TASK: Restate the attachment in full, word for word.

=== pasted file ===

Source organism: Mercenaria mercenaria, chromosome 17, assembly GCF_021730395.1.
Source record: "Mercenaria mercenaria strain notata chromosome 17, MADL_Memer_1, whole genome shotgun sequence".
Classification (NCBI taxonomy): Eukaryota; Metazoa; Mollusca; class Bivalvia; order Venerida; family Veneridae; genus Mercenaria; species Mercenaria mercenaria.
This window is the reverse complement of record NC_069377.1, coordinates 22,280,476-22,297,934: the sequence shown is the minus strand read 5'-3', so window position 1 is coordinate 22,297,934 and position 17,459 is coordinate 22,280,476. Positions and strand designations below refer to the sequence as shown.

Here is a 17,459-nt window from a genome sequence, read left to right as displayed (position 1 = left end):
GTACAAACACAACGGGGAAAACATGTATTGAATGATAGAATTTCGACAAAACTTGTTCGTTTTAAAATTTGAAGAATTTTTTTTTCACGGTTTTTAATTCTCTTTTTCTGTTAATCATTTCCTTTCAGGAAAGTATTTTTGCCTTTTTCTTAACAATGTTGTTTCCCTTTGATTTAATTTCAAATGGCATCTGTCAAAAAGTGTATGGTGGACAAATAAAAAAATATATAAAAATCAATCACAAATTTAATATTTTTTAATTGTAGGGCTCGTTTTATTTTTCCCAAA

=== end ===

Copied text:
Source organism: Mercenaria mercenaria, chromosome 17, assembly GCF_021730395.1.
Source record: "Mercenaria mercenaria strain notata chromosome 17, MADL_Memer_1, whole genome shotgun sequence".
Classification (NCBI taxonomy): Eukaryota; Metazoa; Mollusca; class Bivalvia; order Venerida; family Veneridae; genus Mercenaria; species Mercenaria mercenaria.
This window is the reverse complement of record NC_069377.1, coordinates 22,280,476-22,297,934: the sequence shown is the minus strand read 5'-3', so window position 1 is coordinate 22,297,934 and position 17,459 is coordinate 22,280,476. Positions and strand designations below refer to the sequence as shown.

Here is a 17,459-nt window from a genome sequence, read left to right as displayed (position 1 = left end):
GTACAAACACAACGGGGAAAACATGTATTGAATGATAGAATTTCGACAAAACTTGTTCGTTTTAAAATTTGAAGAATTTTTTTTTCACGGTTTTTAATTCTCTTTTTCTGTTAATCATTTCCTTTCAGGAAAGTATTTTTGCCTTTTTCTTAACAATGTTGTTTCCCTTTGATTTAATTTCAAATGGCATCTGTCAAAAAGTGTATGGTGGACAAATAAAAAAATATATAAAAATCAATCACAAATTTAATATTTTTTAATTGTAGGGCTCGTTTTATTTTTCCCAAA